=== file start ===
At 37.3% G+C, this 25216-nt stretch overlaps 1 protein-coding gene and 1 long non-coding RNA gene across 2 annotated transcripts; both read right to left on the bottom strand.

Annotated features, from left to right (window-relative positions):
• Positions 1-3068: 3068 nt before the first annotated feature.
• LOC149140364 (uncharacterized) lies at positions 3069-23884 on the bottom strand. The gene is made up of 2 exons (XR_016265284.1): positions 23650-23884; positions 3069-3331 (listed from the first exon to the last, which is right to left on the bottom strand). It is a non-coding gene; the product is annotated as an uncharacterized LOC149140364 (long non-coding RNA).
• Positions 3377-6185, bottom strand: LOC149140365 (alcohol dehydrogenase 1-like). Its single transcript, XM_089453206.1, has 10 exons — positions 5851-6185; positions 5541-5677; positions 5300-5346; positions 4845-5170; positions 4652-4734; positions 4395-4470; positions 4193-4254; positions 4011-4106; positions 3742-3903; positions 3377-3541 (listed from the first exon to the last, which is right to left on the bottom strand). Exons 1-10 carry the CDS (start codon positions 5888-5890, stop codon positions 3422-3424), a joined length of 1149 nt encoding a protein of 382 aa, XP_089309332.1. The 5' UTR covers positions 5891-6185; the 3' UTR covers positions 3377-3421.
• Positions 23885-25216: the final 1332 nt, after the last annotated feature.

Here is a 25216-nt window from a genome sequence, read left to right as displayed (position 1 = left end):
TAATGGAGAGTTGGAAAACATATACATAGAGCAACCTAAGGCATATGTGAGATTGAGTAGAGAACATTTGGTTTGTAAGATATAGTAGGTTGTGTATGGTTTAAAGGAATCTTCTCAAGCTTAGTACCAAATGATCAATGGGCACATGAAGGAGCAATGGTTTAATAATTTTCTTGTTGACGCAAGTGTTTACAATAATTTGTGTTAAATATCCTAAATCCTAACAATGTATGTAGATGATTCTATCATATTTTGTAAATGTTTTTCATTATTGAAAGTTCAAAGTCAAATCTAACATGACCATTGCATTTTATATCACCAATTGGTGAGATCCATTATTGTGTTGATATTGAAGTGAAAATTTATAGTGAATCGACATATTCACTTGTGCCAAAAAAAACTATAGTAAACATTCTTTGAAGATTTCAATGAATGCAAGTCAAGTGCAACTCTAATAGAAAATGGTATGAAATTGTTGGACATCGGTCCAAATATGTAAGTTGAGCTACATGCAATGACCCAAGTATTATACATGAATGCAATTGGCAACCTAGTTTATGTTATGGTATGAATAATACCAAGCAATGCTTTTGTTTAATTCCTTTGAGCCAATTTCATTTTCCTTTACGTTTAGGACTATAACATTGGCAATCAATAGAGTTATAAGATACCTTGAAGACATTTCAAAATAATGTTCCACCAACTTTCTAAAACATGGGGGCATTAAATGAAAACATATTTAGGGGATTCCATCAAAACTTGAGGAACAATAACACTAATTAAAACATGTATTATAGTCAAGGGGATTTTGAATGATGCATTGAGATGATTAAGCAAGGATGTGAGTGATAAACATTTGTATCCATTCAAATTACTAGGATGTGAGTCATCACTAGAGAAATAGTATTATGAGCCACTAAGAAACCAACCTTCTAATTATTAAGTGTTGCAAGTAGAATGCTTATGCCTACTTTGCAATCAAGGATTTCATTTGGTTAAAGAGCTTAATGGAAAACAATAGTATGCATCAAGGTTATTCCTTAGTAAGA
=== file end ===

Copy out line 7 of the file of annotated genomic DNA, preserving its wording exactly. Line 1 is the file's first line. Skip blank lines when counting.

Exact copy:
Here is a 25216-nt window from a genome sequence, read left to right as displayed (position 1 = left end):